MILFORD, MI – A new materials strategy will save $2 billion annually in product development costs, General Motors Executive Vice President Mark Reuss says, cash the automaker plans to sink into future mobility modes such as battery-electric, hydrogen fuel-cell electric and autonomous vehicles.
“Not only are we saving billions, we have a robust plan to reinvest that savings in the future of the company,” GM’s product development chief tells Wall Street analysts at the automaker’s proving grounds here.
Mass reduction in places customers do not see or feel plays a key role in the strategy, Reuss says. Lighter vehicles are more fuel efficient and the mass savings pave the way for adding technologies such as battery propulsion and autonomous-driving hardware in the future, he adds.
Reuss points to the ’16 Chevrolet Malibu as one example. The redesigned sedan shed 300 lbs. (136 kg) off its predecessor, but is longer and roomier. The Malibu’s fuel economy improves 8% to a peak 48 mpg (4.9 L/100 km) on a battery-backed hybrid model and its per-unit profitability in the U.S. will go up $1,500.
The redesigned ’16 Chevy Volt sheds 250 lbs. (113kg) to help grow its all-electric range 40%, and per-unit profitability rises $3,500. The redesigned ’16 Chevy Cruze and Camaro also enjoy weight savings, fuel-economy gains and profitability improvements.
A mix of materials contributes to the mass reductions, Reuss says, pointing specifically to various steels, aluminum and composites. He says GM has used the materials in a variety of combinations over the last two years relying on a patented spot-welding approach.
An all-new resistance spot-welding process for aluminum from GM will soon allow the automaker to bond the material to steel, a longtime conundrum to using the two together. Reuss calls it a breakthrough in material manufacturing. GM will introduce the process at its Detroit-Hamtramck, MI, assembly plant on the all-new ’16 Cadillac CT6 this spring.
“We are leading the world in the ability to spot weld steel to steel, aluminum to aluminum and aluminum to steel,” Reuss says. The joining technique, he adds, allows GM to employ “precisely the correct material at precisely the right location.”
The CT6, for example, uses 11 different materials in its body. The strategy also allows the automaker to use just two parts to form a front inner pillar on the luxury sedan, whereas the ATS compact sports car introduced two years ago relied on 25 parts for the same component.
“It reduces complexity, it reduces mass and it reduces our tooling investment,” Reuss says.
Reinvesting the Savings
The savings will help pave the way for technologies such as autonomous driving, an almost certainty for roadways around the world in the next decade and critical for any OEM to remain competitive.
Reuss admits much engineering work lies ahead to make autonomous driving a reality, such as highly sophisticated sensing technology that functions under a litany of environmental conditions and the development of artificial intelligence that predicts impending driving scenarios, driver intentions and has the ability to learn from drivers.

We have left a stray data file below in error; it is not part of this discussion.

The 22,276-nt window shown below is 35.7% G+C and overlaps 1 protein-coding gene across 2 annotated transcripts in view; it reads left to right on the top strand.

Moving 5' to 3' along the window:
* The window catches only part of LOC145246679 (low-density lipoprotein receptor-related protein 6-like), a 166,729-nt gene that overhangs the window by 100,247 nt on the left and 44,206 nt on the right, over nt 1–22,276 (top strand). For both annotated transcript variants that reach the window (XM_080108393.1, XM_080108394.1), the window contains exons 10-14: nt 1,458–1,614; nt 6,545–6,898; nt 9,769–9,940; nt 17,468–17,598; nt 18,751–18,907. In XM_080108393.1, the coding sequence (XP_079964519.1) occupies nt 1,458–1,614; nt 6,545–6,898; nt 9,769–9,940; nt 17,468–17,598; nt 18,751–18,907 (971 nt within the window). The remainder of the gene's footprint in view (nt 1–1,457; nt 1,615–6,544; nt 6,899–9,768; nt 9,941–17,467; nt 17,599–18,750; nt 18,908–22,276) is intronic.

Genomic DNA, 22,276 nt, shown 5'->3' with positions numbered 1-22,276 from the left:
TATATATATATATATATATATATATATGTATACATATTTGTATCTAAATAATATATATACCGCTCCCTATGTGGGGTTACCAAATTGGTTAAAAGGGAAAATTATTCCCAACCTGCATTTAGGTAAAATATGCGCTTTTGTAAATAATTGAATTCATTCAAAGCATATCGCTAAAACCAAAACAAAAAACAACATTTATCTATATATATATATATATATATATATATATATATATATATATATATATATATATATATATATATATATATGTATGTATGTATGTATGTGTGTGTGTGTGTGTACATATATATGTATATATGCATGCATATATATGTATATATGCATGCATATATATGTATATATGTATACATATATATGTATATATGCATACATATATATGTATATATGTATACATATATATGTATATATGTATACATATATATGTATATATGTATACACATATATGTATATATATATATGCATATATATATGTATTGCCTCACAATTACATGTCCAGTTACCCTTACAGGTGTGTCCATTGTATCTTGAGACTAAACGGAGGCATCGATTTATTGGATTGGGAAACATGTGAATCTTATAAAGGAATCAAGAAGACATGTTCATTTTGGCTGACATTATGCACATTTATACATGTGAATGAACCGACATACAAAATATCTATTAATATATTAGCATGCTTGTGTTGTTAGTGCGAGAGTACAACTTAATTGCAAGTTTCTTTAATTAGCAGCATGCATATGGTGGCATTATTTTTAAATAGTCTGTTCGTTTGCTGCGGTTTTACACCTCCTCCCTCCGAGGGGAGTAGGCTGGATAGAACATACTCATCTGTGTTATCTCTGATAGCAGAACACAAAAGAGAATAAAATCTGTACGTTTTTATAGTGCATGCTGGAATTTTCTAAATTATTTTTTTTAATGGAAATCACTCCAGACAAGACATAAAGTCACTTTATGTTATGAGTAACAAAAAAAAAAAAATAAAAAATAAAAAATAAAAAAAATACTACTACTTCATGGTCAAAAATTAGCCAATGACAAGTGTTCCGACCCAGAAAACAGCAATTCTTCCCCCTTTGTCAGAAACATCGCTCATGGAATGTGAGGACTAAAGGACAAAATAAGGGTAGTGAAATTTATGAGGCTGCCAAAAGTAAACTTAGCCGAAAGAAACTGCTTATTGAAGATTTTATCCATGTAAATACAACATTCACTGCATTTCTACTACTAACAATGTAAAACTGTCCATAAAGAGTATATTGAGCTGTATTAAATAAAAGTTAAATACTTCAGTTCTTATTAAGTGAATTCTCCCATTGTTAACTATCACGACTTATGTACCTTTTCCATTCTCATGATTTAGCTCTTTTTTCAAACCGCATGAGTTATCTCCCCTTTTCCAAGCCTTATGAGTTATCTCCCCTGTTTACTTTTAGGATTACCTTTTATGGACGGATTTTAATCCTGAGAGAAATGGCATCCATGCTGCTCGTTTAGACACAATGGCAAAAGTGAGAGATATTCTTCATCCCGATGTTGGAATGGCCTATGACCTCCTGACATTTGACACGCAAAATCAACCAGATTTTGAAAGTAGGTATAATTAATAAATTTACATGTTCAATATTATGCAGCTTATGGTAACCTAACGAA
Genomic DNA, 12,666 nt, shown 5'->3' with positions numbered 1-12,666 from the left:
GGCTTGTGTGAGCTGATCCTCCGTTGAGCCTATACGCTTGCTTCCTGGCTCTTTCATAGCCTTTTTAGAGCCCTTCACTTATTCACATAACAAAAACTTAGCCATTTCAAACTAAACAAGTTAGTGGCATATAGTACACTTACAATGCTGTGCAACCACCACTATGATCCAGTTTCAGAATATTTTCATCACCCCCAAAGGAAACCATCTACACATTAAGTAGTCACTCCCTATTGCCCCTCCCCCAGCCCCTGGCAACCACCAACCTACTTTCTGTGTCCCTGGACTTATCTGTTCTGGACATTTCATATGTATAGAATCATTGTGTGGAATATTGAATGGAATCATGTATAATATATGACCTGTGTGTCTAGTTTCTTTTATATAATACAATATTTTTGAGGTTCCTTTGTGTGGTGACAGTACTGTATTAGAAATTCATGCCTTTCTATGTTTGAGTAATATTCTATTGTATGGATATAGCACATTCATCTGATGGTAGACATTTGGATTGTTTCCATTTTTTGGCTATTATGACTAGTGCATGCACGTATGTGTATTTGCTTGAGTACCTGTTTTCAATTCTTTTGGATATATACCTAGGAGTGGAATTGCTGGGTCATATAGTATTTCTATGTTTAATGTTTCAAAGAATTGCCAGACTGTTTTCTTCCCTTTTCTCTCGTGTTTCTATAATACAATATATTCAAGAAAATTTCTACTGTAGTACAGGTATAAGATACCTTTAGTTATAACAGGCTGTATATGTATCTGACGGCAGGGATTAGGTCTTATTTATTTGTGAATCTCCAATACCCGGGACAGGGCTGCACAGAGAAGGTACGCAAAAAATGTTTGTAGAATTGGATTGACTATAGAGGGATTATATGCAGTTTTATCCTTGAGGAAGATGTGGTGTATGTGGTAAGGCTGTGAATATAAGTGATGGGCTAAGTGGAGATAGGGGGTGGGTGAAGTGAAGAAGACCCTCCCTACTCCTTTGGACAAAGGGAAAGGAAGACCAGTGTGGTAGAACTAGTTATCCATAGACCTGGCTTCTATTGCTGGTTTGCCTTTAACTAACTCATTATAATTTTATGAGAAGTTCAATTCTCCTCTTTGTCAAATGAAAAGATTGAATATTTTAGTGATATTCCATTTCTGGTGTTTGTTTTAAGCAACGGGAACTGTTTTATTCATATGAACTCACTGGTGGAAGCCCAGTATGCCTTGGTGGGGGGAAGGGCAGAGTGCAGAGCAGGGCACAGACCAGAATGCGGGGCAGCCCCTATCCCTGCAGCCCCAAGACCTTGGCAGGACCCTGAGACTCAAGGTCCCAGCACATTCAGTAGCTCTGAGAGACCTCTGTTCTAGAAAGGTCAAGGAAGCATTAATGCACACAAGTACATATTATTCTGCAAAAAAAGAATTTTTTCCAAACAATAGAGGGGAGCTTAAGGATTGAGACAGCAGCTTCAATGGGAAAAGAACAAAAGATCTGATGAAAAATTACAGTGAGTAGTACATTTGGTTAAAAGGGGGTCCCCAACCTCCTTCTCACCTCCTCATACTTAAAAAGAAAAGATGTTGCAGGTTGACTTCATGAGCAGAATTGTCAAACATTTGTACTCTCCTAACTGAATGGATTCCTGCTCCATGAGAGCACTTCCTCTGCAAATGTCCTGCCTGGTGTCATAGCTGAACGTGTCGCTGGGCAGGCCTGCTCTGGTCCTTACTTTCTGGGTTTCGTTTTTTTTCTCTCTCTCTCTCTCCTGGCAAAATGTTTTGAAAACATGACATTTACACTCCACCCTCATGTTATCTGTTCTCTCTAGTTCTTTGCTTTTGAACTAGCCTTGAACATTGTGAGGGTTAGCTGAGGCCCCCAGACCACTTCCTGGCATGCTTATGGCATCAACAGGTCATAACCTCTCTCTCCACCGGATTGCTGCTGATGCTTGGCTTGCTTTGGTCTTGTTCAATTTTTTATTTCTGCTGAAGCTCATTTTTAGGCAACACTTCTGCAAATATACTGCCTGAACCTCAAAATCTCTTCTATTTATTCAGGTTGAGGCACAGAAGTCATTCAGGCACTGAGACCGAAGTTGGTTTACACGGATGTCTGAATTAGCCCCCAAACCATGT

“The good news is we have already developed a lot of these enabling technologies,” Reuss says, noting items such as lane-keep assist already appear on GM vehicles.
Next year, GM will roll out a fleet of autonomous Volts to shuttle its engineers and scientists around the automaker’s Warren, MI, R&D campus where much of the work on self-driving cars occurs.
But as far automakers such as GM have come with autonomy, it likely will require additional new partnerships and perhaps even acquisitions to move the ball across the goal line.
“Between our capabilities on autonomy and their corporate expertise, we can get there much more quickly,” he says. “We are in very detailed discussions with potential partners.”
Mass reduction also serves as a key pillar in GM’s plan to more broadly deploy electrified vehicles in developed markets, but especially emerging ones, Reuss adds. Lightweight cars extend the range of both BEVs and FCEVs.
“And both technologies have potential for non-automotive applications that represent business opportunities for General Motors,” he says.
But the industry’s BEV rollout still confronts the hurdles of price, limited range, a nascent charging infrastructure and recharging times upwards of 10-12 hours. FCEVs promise easier refueling and longer range, but the hydrogen infrastructure is equally small and the technology is even pricier.
Costs are coming down, though, Reuss claims. Battery cells, for example, cost about $145 per kWh. That’s about $2,500 for the cells necessary to power the Chevy Bolt BEV GM plans to start selling in the next couple of years. By 2022, however, the cost could shrink to $100 per kWh, the automaker forecasts.
As far as FCEVs go, GM has slashed the platinum use of its hydrogen fuel cell stack, which is the engine of an FCEV, to make it a more affordable form of alternative propulsion. GM and partner Honda continue to refine the technology, eyeing a viable product in the 2020 timeframe.
“The GM-Honda partnership has been very successful, and we will be discussing plans to explore other collaborations in the near future,” Reuss says.